When some Nigerians including this writer accused President Muhammadu Buhari of abetting corruption by giving the sum of N804.7b as a bailout to governors of 19 states that were owing their workers, APC members and some unformed Nigerians that were sympathetic to the APC-led federal government considered those of us who were opposed to the bailout as enemies of progress.
Some Nigerians opposed Buhari then because he came into power under the mantra of change and promised to combat corruption but he didn’t bother to probe the governors to ascertain why they owed their workers for as much as 10 months before giving them the relief. In addition, Buhari didn’t attach any conditions to the bailout; making it a handout. That was a wrong precedent that will recur over time. Some of the governors owing their workers last year were receiving their security votes, salaries and allowances regularly.
The disturbing question on the minds of Nigerians then was, why were the governors owing their workers when they were receiving their security votes, salaries and allowances as at when due?
It is more disturbing that some of the debtor-governors have private jets, numerous exotic cars and palatial buildings which they service with tax payers’ money yet they blatantly refused to pay their workers’ miserly wage of N18,000 per month! A monthly wage that hardly takes the workers home!
One would have expected President Buhari, the self-styled anti-corruption czar to have probed the selfish and extravagant governors in order to uncover the root cause of the indebtedness but he chose to play the ostrich. It was believed then that with the emergence of bailout, governors would thereinafter squander their allocation from the Federal Government and later run to the same Federal Government to ask for bailout.
If this action was taken by the immediate past PDP government, one could imagine the torrent of unprintable words that would have been uttered by the then Publicity Secretary of the APC! But PDP took the bailout with equanimity.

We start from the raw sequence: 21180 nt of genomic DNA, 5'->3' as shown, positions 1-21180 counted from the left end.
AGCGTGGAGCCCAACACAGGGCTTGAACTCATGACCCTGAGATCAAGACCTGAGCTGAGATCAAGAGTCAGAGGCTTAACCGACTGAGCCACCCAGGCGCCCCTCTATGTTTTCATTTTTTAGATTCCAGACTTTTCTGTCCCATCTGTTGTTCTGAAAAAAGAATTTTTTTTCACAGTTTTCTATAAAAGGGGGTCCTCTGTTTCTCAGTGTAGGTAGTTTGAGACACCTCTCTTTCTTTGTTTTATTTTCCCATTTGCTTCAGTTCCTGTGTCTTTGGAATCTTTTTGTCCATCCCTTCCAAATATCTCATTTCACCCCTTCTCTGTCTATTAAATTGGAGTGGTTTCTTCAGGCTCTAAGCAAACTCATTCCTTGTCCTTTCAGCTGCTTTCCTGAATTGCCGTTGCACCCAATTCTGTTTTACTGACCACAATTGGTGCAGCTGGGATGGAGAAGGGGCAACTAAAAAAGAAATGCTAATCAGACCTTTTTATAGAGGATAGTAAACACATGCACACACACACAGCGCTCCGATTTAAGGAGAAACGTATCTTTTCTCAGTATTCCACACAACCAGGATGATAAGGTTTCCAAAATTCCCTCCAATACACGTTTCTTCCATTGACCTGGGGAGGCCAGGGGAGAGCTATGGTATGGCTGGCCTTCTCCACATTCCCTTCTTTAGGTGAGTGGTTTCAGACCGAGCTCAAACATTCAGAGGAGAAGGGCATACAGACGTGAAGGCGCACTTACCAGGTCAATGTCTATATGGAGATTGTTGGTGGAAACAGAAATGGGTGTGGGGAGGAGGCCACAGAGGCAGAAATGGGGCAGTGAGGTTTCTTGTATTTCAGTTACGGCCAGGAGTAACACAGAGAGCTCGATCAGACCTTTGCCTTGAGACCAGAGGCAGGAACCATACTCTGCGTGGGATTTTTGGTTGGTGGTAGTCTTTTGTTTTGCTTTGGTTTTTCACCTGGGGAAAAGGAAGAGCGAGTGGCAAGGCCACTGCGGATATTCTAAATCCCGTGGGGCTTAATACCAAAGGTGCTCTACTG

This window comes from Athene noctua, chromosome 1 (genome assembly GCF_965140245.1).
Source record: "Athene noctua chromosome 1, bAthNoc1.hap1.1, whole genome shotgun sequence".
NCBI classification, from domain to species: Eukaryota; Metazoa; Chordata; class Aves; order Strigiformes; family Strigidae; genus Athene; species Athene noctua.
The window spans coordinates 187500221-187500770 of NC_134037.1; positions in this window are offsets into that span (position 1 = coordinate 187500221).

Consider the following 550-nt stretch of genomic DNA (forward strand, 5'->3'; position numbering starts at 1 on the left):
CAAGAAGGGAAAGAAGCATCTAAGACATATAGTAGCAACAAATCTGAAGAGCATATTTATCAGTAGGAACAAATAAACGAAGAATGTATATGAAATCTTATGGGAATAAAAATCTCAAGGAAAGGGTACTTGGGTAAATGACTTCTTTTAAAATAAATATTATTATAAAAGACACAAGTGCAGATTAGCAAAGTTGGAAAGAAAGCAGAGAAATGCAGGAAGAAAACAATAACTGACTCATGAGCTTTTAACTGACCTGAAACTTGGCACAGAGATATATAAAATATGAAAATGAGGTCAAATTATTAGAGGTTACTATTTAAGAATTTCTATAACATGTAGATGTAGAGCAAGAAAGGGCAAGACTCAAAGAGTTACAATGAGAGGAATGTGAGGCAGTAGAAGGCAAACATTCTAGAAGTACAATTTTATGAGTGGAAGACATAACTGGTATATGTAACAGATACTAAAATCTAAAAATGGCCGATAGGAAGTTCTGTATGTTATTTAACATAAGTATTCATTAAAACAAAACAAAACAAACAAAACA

As mentioned above, the bailout was indeed a wrong precedent which shouldn’t have been set by the Buhari-led federal government. It was said then that the act of begging for bailouts would recur and permeate every layer of governance in this country.
Just like the governors, chairmen of local councils would misapply their allocations from the governors and later return to the same governors to ask for more bailouts. Ministers and commissioners would do same with their budgets and return to the federal government and ask for bailouts. Same would be replicated in the departments and agencies. Today, the fears some Nigerians expressed last year as regard the bailout have been confirmed with the demand for a fresh bailout.
With the emergence of bailout, a new door of corruption has just been widely opened and it will remain with us. It is sad that this is happening under the leadership of President Muhammadu Buhari; a man who prides himself as a man of integrity; a man who prides himself as an anti-corruption crusader; a man who prides himself as an agent of change and also came to power with the message of change. Is this the change he promised Nigerians? Certainly, this is not what Nigerians expected from President Buhari. It is a big disappointment!
Just one year after the bailout, there are revelations that the governors who received the bailout diverted same for other purposes! Today, many governors are unable to pay their workers’ salaries and are asking the federal government for additional bailout!
Again, without probing how the first bailout was utilized by the governors, the federal government under Buhari has again earmarked N90b as bailout for the states that are cash-strapped. The bailout is pegged at 9% interest payable within 20 years while the states are expected to publish their financial statements, budgets and the quarterly budgets performance within nine months to the end of financial year, are some of the conditions for obtaining the bailout.
Obviously, this new development of giving bailout to the governors to pay their workers’ salaries after receiving their monthly allocation from the federal government will not promote healthy competition among the federating units.